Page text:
Manage debian VMs on LVM with cloud-init

My daily work include managing Debian virtual machines on bare-metal servers. I only use stable CLI tools available in Debian:

The installation of a new VM should be fully automated, i.e. not using the Debian installer.

I used to have my own scripts to create a new VM disk on LVM volume, it was based on grml-debootstrap and some xml templates. It worked well for a bunch of years. But it wasn't packaged, wasn't configurable and I had to make small modifications to make it work with various environments…

It was time to use new tools!

Create a base image

Debian now provides cloud images ready to be provisioned by cloud-init.

There are multiple flavors of cloud images, for bare-metal server choose the genericcloud variant. This is almost, or even the same, images that are shipped for openstack based environments. Do not use nocloud variant, they are for testing purpose only.

Let's download the qcow2 image, convert it to LVM and use it as a base image. The image is 2G on disk, so we must use a 2G volume.

$ wget https://cdimage.debian.org/cdimage/cloud/buster/daily/20200502-251/debian-10-genericcloud-amd64-daily-20200502-251.qcow2
$ lvcreate -n debian10 -T vg/thin -V2G
$ qemu-img convert debian-10-genericcloud-amd64-daily-20200502-251.qcow2 -O raw /dev/mapper/vg-debian10

Since our volume is thinly provisioned, we can reclaim unused space using virt-sparsify:

$ virt-sparsify --in-place /dev/mapper/vg-debian10

Create a new VM image from base image

We can create a new VM from this base image by using a snapshot. Remember that LVM thin snapshot are copy-on-write, so it's free and we can drop the original volume safely.

$ lvcreate -kn -n myvm -s vg/debian10

Now we want a disk of 10G for our new image, we can resize it and cloud-init will extend the filesystem on startup! This is a HUGE improvement over my custom scripts…

$ lvresize -L10G vg/myvm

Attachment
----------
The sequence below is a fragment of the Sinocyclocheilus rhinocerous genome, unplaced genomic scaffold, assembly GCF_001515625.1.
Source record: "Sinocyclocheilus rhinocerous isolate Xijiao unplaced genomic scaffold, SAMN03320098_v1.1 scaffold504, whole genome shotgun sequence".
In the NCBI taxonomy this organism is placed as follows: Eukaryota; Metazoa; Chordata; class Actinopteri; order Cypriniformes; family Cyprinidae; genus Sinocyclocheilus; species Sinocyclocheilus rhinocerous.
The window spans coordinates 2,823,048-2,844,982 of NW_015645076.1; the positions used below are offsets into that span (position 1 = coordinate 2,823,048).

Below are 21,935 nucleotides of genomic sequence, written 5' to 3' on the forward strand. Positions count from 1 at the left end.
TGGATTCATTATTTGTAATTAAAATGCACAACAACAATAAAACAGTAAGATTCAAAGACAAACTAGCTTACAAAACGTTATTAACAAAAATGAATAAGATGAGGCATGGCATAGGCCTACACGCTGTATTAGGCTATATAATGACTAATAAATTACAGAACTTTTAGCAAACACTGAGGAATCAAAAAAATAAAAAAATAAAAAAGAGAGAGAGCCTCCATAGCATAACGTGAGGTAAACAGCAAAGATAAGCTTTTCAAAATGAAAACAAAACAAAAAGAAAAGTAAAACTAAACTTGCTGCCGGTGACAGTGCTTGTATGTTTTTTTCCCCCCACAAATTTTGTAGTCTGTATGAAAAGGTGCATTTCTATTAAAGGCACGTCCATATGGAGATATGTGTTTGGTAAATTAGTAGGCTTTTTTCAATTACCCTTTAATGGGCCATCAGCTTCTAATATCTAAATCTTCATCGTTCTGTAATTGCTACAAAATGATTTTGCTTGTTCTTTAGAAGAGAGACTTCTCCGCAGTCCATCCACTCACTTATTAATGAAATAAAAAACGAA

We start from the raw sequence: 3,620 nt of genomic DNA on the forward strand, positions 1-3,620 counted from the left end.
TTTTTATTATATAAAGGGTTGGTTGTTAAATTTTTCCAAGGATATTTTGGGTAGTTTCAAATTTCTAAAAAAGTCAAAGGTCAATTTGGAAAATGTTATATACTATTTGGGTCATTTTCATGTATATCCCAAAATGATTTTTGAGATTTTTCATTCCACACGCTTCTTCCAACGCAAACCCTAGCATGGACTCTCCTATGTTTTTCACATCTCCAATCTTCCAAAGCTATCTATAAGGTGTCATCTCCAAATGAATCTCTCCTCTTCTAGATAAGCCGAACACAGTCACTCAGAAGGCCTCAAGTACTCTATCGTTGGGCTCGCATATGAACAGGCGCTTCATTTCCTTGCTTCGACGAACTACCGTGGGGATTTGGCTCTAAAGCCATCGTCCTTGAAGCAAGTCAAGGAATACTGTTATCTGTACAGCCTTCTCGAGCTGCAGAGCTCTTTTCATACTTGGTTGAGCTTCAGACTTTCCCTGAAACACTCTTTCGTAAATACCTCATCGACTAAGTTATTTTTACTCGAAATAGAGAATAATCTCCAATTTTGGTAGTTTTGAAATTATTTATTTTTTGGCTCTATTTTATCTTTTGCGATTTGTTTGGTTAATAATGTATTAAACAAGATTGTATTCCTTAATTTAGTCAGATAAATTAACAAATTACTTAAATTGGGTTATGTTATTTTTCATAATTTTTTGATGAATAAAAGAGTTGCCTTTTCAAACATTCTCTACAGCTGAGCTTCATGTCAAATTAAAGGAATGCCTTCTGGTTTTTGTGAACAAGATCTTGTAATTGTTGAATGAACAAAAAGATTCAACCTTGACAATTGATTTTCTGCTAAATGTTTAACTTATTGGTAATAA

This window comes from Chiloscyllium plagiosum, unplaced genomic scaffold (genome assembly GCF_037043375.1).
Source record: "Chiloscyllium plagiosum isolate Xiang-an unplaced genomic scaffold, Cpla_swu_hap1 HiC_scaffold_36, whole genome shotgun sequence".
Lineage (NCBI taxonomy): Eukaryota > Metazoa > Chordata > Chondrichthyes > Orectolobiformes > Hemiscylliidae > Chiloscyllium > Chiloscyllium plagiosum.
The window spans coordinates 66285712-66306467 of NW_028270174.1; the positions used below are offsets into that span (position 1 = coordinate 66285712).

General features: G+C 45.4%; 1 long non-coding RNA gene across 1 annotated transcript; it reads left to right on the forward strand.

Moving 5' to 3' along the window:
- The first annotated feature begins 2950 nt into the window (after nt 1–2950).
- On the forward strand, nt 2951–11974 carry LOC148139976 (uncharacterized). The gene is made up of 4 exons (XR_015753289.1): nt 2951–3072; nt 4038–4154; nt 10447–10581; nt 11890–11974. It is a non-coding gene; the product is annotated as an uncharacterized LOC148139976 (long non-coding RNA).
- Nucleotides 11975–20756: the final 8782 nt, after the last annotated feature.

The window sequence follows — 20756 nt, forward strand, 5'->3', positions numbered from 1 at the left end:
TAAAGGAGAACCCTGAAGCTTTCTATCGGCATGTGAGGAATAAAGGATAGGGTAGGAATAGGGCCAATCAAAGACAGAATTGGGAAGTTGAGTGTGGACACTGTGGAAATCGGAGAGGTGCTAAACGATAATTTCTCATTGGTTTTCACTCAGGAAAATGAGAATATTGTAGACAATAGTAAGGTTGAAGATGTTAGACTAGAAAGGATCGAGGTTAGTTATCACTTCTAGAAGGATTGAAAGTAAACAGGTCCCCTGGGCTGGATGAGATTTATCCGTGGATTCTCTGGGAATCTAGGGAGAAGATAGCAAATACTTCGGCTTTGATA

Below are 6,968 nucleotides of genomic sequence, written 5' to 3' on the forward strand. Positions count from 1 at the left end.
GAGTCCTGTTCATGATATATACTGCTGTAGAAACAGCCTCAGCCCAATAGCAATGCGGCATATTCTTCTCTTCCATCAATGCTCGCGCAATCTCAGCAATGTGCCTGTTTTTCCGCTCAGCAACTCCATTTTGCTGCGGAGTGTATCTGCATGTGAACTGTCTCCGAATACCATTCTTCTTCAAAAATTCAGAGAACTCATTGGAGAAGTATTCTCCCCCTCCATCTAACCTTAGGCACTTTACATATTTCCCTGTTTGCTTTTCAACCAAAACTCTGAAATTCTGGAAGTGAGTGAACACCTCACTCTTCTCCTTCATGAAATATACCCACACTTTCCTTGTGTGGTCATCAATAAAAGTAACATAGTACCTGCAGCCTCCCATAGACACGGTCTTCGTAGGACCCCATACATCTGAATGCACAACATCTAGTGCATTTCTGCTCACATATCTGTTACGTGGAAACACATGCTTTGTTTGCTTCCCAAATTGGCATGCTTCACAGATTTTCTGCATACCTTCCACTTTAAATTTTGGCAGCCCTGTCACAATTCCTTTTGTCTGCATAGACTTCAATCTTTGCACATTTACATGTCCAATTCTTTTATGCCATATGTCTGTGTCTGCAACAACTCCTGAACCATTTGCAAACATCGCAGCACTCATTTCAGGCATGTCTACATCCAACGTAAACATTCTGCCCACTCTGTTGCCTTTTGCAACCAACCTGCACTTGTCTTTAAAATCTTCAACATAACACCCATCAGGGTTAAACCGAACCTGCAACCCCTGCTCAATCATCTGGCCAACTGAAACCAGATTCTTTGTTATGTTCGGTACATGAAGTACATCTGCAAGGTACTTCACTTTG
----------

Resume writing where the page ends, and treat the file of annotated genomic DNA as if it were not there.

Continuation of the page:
Prepare configuration data for cloud-init

Basically the procedure I want to create a VM is:

  • Assign the VM a hostname and a IP address from DHCP
  • Install my ssh key in the VM

To configure cloud-init we have the nocloud “data source”. There are two kind of data to provision the image with cloud-init, user-data and meta-data. See cloud config example, cloud-init has a lots of helpers to provision an image.

The configuration can be set:

  • in a iso file mounted in the VM
  • in smbios option when starting qemu

Since I don't want to setup a http server just to serve meta-data, I used an iso image containing user-data and an empty file meta-data (the file must be present). hostname is set via the -smbios option.

$ cat < EOF > user-data
#cloud-config
ssh_authorized_keys:
  - ssh-ed25519 AAAAC3NzaC1lZDI1NTE5AAAAIACbwRLBlOnxXtENlAYFAmmUKWf+ihtCFLIQRyxKu97/ phil@philpep.org
EOF
$ touch meta-data
$ genisoimage  -output /var/lib/libvirt/images/seed.iso -volid cidata -joliet -rock user-data meta-data

Create and start the VM

The VM can now be created with virt-install:

$ virt-install --name myvm \
    --import \
    --os-variant debian10 \
    --memory 1024 \
    --memorybacking hugepages=on \
    --vcpu 2 \
    --network bridge=brvm0 \
    --graphics vnc \
    --disk /dev/mapper/vg-myvm \
    --disk /var/lib/libvirt/images/seed.iso
    --qemu-commandline='-smbios type=1,serial=ds=nocloud;h=myvm' \
    --noreboot \
    --autostart \
    --noautoconsole

The VM will not boot immediately, so we can get its MAC address and register it in DHCP and DNS servers

$ virsh dumpxml myvm  | grep 'mac address'
    <mac address='52:54:00:1b:82:2c'/>

After that the VM is ready to boot:

$ virsh start --console myvm

And can be accessed over ssh. Note the disk has been resized to 10G, see the full cast:

Destroying and restart

You'll likely iterate until you find the best cloud-init configuration for you, so here's how to destroy the VM:

$ virsh shutdown myvm
$ virsh undefine myvm
$ lvremove -y vg/myvm